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101 | Google Algorithms Explained in Plain English | 2013

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101 | Google Algorithms Explained in Plain English | 2013

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 Originally posted by Israel Rothman on Apr 20th, 2011 | Still true in 2013
I get really tired of less than forthcoming geeks trying to make this sound more complicated than it is in order to make themselves sound intelligent while keep all of you in the dark.  Google Algorithms use very simple logic: easy for a human to understand, albeit difficult to to get a machine to do.

Google, simply put, serves us.

Just as the newspaper that we used to get on our doorstep was free – the quarter paid the paper boy.  The news was free because you had to look on page 134 section d to read the rest of your personal interest article, and you couldn’t avoid seeing the ads along the way.

The local car dealership, grocery store, and furniture dealer paid for the news, by buying those big colorful ads that are no longer cost effective because the readership has dwindled as real time news has become available online.

Now there is Google: the source of everything: news, sports, weather, information, research, and all of us, and again, all free.

This is all paid for by ads: ads in the margins and at the top that we cannot avoid seeing, as we use Google search: and also ads on billions of other web pages that we visit: built by other people (some of them by us) which display Google ads, put there by Google after following you around, before you reach the web page! Google has a toolbar that follows you around, tracks your habits, places the right ads…

If you want to understand Google completely, understand that Google serves us. Google serves up to us what we are most interested in, according to us. Google is an it, not a they: it is a machine, with many components, that simply tracks us, determines what we like, and does a good job of giving it to us. Google is controlled by us, by the data that we provide: information about what we want, and information about what we have to offer. In a way, Google is just a great big free middleman for information: the information still does not come from Google: it comes from us.

In order to understand Google, (and the other search engines) you must understand us; Google search is a machine that simply serves us: our desires, our whims, our fetishes, and our needs. Google serves.

Because we search for an item or word or video a great deal, Google rates it as important.
Because we subscribe to an author, that ‘”source” of our authority (or what is called an RSS FEED) becomes rated in Google’s data base as being important: an “authority source”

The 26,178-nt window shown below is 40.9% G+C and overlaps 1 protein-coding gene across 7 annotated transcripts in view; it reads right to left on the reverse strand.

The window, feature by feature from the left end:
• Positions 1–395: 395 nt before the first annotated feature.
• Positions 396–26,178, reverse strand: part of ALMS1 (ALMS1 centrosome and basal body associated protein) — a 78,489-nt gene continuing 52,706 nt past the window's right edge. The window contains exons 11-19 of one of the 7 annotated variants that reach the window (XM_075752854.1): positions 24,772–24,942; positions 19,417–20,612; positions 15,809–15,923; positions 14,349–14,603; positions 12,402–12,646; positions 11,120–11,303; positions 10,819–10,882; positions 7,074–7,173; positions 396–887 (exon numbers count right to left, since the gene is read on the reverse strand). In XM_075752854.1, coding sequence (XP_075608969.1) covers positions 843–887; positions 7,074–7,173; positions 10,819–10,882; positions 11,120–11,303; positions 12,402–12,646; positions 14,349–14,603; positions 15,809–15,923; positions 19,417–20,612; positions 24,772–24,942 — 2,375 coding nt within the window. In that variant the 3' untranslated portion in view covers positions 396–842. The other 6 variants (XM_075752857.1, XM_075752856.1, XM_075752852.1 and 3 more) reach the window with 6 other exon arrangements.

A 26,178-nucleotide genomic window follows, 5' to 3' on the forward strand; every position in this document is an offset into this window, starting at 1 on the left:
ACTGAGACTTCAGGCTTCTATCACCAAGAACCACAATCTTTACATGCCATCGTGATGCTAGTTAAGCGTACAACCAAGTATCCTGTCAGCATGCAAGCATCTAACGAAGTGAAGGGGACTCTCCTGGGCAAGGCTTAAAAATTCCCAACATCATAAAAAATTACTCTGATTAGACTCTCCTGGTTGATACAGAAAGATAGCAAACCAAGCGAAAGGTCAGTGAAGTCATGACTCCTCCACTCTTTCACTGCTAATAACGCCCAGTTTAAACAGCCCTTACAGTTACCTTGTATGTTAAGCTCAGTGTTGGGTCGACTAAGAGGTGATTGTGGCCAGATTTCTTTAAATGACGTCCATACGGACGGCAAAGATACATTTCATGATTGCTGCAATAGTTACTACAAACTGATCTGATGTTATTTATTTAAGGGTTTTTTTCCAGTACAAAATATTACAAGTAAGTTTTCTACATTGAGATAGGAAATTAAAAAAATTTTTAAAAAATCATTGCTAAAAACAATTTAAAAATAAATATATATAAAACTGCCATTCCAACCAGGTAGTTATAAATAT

All Google or any machine can do: they can follow patterns, and do predetermined things that we tell them to do in certain circumstances: in the case of the search algorithms, this is done bey tracing traffic patterns, analyzing the data, and rating information based on those patterns
The main algorithm is popularity: the more we historically like a page, the longer we spend there, the more often we visit: the more powerful that page is on competitive search.
While the proper formatting and arrangement of the data is also important, it is the value of the data that matters the most.

As various unrighteous would-be manipulating hackers of the system are systematically foiled by filters and and layers as the technology improves: code standards will continue to become more uniform, and the temporary technical arbitrage enjoyed by, for instance, the “SEO” industry fro the last several years, will systematically evaporate, leaving only the value of the data as a criteria for organic search.

There are actually two ways to get on the top of search results; you can pay more than anybody else (PPC) for each click until your money is gone, or you can contribute the data that rest of us consider to be most valuable.
What we do here, at upLog.org as a team, and jointly on the social networks, search engines and even occasionally in the main stream ‘shrinking media’; is to intentionally become the best source of that best data: thus we rank on purpose without breaking any rules every time.

By first researching what is currently available from a certain search: then by intentionally creating a more useful resource, we are certain of instant rankings: because we are 100% sure that Google’s algorithms match our opinions. It works every time. If you understand the above, that should not surprise you.


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